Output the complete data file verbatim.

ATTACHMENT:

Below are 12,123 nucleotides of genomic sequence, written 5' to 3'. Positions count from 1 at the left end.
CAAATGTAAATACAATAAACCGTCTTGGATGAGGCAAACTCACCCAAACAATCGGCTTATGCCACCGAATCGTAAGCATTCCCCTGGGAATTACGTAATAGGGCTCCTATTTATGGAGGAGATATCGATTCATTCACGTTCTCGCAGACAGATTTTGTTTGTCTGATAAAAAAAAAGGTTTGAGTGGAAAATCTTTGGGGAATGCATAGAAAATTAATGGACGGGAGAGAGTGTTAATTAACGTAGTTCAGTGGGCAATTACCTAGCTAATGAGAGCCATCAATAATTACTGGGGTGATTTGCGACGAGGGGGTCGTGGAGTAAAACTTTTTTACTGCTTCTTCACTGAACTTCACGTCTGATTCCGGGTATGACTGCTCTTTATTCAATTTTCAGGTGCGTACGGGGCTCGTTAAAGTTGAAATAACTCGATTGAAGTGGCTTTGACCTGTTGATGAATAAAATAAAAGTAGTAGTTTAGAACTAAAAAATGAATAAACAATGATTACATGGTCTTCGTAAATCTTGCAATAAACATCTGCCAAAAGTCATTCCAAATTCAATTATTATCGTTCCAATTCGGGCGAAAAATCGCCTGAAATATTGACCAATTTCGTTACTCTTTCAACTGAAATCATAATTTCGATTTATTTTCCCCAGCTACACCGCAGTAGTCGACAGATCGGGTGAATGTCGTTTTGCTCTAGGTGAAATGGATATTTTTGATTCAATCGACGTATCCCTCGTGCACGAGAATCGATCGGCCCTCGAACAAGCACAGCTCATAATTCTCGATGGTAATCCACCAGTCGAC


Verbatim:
Below are 12,123 nucleotides of genomic sequence, written 5' to 3'. Positions count from 1 at the left end.
CAAATGTAAATACAATAAACCGTCTTGGATGAGGCAAACTCACCCAAACAATCGGCTTATGCCACCGAATCGTAAGCATTCCCCTGGGAATTACGTAATAGGGCTCCTATTTATGGAGGAGATATCGATTCATTCACGTTCTCGCAGACAGATTTTGTTTGTCTGATAAAAAAAAAGGTTTGAGTGGAAAATCTTTGGGGAATGCATAGAAAATTAATGGACGGGAGAGAGTGTTAATTAACGTAGTTCAGTGGGCAATTACCTAGCTAATGAGAGCCATCAATAATTACTGGGGTGATTTGCGACGAGGGGGTCGTGGAGTAAAACTTTTTTACTGCTTCTTCACTGAACTTCACGTCTGATTCCGGGTATGACTGCTCTTTATTCAATTTTCAGGTGCGTACGGGGCTCGTTAAAGTTGAAATAACTCGATTGAAGTGGCTTTGACCTGTTGATGAATAAAATAAAAGTAGTAGTTTAGAACTAAAAAATGAATAAACAATGATTACATGGTCTTCGTAAATCTTGCAATAAACATCTGCCAAAAGTCATTCCAAATTCAATTATTATCGTTCCAATTCGGGCGAAAAATCGCCTGAAATATTGACCAATTTCGTTACTCTTTCAACTGAAATCATAATTTCGATTTATTTTCCCCAGCTACACCGCAGTAGTCGACAGATCGGGTGAATGTCGTTTTGCTCTAGGTGAAATGGATATTTTTGATTCAATCGACGTATCCCTCGTGCACGAGAATCGATCGGCCCTCGAACAAGCACAGCTCATAATTCTCGATGGTAATCCACCAGTCGAC